If you ever wondered why school districts have generally higher per-pupil funding and in many cases smaller enrollments but still continue to have huge budget shortfalls, the teacher pension structure is partly responsible. Pension obligations will continue to encroach on the day to day operating budgets of school districts. This problem will only get worse as states require school districts to make larger employer contributions to compensate for shortfalls and losses.
Today's Los Angeles Times reports on the coming funding shortfalls in the California State Teachers' Retirement System which is the second largest pension fund in the nation:
Reporting from Sacramento - Another pension alarm bell is ringing in Sacramento, this time at the teachers retirement system, where the nation's second-largest public pension fund is reporting a $43-billion shortfall.
The California State Teachers' Retirement System said that as of June 30, 2009, it could meet only an estimated 77% of its future pension obligations -- far less than the 100% recommended by actuaries.
Known as CalSTRS, the fund took a big hit during the 2008-09 fiscal year, losing a quarter of its value. Since then, its investment returns have improved, but the growth isn't strong enough to keep up with a widening funding gap.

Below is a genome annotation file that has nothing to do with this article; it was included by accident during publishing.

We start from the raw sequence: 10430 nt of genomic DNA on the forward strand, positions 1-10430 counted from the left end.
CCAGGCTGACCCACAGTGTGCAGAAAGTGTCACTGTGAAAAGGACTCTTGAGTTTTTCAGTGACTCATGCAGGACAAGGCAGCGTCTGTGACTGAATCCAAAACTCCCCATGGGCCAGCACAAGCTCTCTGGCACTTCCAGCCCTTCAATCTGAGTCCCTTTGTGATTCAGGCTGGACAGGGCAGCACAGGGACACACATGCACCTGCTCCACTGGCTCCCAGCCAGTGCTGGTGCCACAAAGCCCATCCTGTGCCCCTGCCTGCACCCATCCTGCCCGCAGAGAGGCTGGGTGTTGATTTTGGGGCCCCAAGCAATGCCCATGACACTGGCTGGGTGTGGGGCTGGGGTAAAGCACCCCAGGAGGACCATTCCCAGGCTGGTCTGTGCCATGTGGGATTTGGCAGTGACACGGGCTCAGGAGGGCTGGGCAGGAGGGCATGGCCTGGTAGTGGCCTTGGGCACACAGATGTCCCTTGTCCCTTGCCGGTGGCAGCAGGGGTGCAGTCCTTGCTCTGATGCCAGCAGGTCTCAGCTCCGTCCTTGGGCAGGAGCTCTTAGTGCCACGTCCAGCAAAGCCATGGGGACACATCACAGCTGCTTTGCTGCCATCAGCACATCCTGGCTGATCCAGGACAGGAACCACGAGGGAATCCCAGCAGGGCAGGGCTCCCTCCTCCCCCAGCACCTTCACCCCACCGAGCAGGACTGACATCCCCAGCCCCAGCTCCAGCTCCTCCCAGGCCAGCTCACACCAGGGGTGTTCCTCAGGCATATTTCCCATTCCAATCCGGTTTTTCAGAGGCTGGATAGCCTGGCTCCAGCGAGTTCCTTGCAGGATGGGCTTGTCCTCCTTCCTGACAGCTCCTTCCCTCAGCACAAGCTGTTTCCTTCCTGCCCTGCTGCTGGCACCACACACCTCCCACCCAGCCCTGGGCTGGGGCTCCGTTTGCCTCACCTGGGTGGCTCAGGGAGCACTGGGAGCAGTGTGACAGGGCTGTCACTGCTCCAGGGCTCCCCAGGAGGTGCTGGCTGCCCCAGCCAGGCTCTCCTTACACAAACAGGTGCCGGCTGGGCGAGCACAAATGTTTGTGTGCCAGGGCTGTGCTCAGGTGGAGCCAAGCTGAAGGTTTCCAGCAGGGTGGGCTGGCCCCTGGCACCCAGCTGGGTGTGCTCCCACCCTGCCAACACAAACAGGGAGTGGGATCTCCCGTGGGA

What's worse, CalSTRS Chief Executive Jack Ehnes said in a report to be presented to the board Feb. 5, the fund could be broke in 35 years -- the length of a typical teaching career.
Even worse than the financial toll that these pensions take on fiscal stability of school districts is the impact these traditional pension systems may have on teacher quality. As explained by Robert Costrell and Michael Podgursky in "Golden Handcuffs" in the Winter 2010 Education Next:
Teacher pensions consume a substantial portion of school budgets. If relatively generous pensions help attract effective teachers, the expense might be justified. But new evidence suggests that current pension systems, by concentrating benefits on teachers who spend their entire careers in a single state and penalizing mobile teachers, may exacerbate the challenge of attracting to teaching young workers, who change jobs and move more often than did previous generations.
Some other ways that public school teacher pensions are different from private sector pensions:
- The rate of employer contributions to retirement benefits for public school teachers in 2008 is substantially higher than for private professionals: 14.6 percent of earnings for teachers vs. 10.4 percent for private professionals.
- The structure of teacher pensions encourages teachers to retire much early than the rest of the labor force. U.S. Department of Education data show a median retirement age for public school teachers of 58 years, compared to about 62 for the labor force as a whole.